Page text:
Vulnerabilities / Threats
5/16/2012
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5 Ways To Lose A Malicious Insider Lawsuit

Making the case against an insider takes preparation and proactive work with HR and legal. Consider this expert advice to make sure you're ready.

When the worst-case scenario strikes and a malicious insider does damage to an organization, be it by theft or sabotage, legal recourse may be in order. But if IT doesn't prepare in advance to cooperate with human resources and legal, the civil or criminal case against a bad former employee may be doomed from the start.

According to security and legal experts, failing to cover your legal bases before presenting your case to judge and jury can effectively give the defendant that proverbial "get-out-of-jail-free card" and leave your organization without much leverage at all.

Here are some of the most common ways that enterprises tend to blow their cases against malicious insiders.

1. Don't Make Employees Sign A Contract or Policy
According to Damon Petraglia of Chartstone, one of the most common civil cases he's brought in to help forensically investigate is when employees steal information from their employers or do something inappropriate with technology. In order to make a case against such an employee, it is important to not only prove they stole or did something wrong, but that they had intent.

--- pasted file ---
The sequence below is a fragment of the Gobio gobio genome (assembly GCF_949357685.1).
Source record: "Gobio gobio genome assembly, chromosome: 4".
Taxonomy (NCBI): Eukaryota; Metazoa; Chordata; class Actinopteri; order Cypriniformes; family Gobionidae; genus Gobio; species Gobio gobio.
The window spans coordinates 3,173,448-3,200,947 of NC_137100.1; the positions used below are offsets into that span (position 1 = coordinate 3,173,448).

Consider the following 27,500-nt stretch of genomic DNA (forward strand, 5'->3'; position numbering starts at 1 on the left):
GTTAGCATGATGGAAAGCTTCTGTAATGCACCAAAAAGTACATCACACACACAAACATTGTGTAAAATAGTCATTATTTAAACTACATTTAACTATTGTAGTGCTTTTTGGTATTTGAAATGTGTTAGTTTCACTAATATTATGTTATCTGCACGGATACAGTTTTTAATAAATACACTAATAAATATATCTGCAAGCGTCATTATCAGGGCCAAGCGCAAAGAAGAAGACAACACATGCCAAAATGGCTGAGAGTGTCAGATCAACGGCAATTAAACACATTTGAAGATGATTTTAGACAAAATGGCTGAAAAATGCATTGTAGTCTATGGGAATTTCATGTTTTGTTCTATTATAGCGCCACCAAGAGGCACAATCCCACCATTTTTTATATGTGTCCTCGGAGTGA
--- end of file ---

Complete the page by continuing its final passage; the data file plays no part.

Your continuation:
"If you want to fire someone or you want to sue someone, you have to prove that they had intent to do something malicious. Just because I installed something on my computer, it doesn't really prove I did something malicious," said Petraglia, director of forensic and information security services for Chartstone. "A lot of times, when I'm looking at something forensically, a company will not have any policy in place that says you cannot do something. That makes it very difficult to prosecute or to fire someone."

This is where signed acceptable use policies and confidentiality agreements are key. While signing such a document might seem like a mere formality when employees or contractors are brought in, their existence can make or break a case when things go wrong.

"If I were advising someone that has confidential information, data, or technology, I'd say the most important thing to do is have agreements with your employees that make it clear that there is confidential information that limit the employees' ability to use that information, and to prevent the employees from taking it or disclosing it to anyone else," said Jim Davis, partner at Dallas, Tex.-based law firm Klemchuck Kubasta.

Read the rest of this article on Dark Reading.

Put an end to insider theft and accidental data disclosure with network and host controls--and don't forget to keep employees on their toes. Also in the new, all-digital Stop Data Leaks issue of Dark Reading: Why security must be everyone's concern, and lessons learned from the Global Payments breach. (Free registration required.)

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